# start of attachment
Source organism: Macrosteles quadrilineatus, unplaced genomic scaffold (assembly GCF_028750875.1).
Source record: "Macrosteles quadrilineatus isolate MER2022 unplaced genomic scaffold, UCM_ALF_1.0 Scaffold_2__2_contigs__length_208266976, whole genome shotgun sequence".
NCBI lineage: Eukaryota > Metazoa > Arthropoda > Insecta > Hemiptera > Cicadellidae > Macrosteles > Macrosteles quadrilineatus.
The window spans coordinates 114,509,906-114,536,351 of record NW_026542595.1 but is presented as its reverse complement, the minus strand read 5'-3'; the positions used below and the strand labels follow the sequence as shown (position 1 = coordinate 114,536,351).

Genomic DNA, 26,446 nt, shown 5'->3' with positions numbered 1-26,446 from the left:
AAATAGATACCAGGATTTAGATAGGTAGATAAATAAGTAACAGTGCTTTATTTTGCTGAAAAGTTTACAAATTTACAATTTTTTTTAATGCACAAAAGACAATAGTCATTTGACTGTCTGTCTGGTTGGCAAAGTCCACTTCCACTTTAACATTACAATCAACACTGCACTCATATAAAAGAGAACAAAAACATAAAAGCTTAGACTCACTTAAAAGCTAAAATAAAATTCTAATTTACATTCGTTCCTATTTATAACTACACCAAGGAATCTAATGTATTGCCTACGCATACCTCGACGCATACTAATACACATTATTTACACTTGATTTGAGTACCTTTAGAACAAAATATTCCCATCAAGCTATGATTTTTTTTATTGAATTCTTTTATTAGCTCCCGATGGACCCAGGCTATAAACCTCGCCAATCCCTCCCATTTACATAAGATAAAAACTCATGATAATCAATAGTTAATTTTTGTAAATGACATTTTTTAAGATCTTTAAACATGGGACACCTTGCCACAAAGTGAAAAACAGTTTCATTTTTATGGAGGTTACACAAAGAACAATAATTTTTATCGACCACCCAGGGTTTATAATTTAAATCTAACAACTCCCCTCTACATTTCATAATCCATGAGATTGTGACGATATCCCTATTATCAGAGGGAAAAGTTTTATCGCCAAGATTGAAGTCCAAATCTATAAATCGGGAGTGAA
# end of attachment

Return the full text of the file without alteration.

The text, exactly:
Source organism: Macrosteles quadrilineatus, unplaced genomic scaffold (assembly GCF_028750875.1).
Source record: "Macrosteles quadrilineatus isolate MER2022 unplaced genomic scaffold, UCM_ALF_1.0 Scaffold_2__2_contigs__length_208266976, whole genome shotgun sequence".
NCBI lineage: Eukaryota > Metazoa > Arthropoda > Insecta > Hemiptera > Cicadellidae > Macrosteles > Macrosteles quadrilineatus.
The window spans coordinates 114,509,906-114,536,351 of record NW_026542595.1 but is presented as its reverse complement, the minus strand read 5'-3'; the positions used below and the strand labels follow the sequence as shown (position 1 = coordinate 114,536,351).

Genomic DNA, 26,446 nt, shown 5'->3' with positions numbered 1-26,446 from the left:
AAATAGATACCAGGATTTAGATAGGTAGATAAATAAGTAACAGTGCTTTATTTTGCTGAAAAGTTTACAAATTTACAATTTTTTTTAATGCACAAAAGACAATAGTCATTTGACTGTCTGTCTGGTTGGCAAAGTCCACTTCCACTTTAACATTACAATCAACACTGCACTCATATAAAAGAGAACAAAAACATAAAAGCTTAGACTCACTTAAAAGCTAAAATAAAATTCTAATTTACATTCGTTCCTATTTATAACTACACCAAGGAATCTAATGTATTGCCTACGCATACCTCGACGCATACTAATACACATTATTTACACTTGATTTGAGTACCTTTAGAACAAAATATTCCCATCAAGCTATGATTTTTTTTATTGAATTCTTTTATTAGCTCCCGATGGACCCAGGCTATAAACCTCGCCAATCCCTCCCATTTACATAAGATAAAAACTCATGATAATCAATAGTTAATTTTTGTAAATGACATTTTTTAAGATCTTTAAACATGGGACACCTTGCCACAAAGTGAAAAACAGTTTCATTTTTATGGAGGTTACACAAAGAACAATAATTTTTATCGACCACCCAGGGTTTATAATTTAAATCTAACAACTCCCCTCTACATTTCATAATCCATGAGATTGTGACGATATCCCTATTATCAGAGGGAAAAGTTTTATCGCCAAGATTGAAGTCCAAATCTATAAATCGGGAGTGAA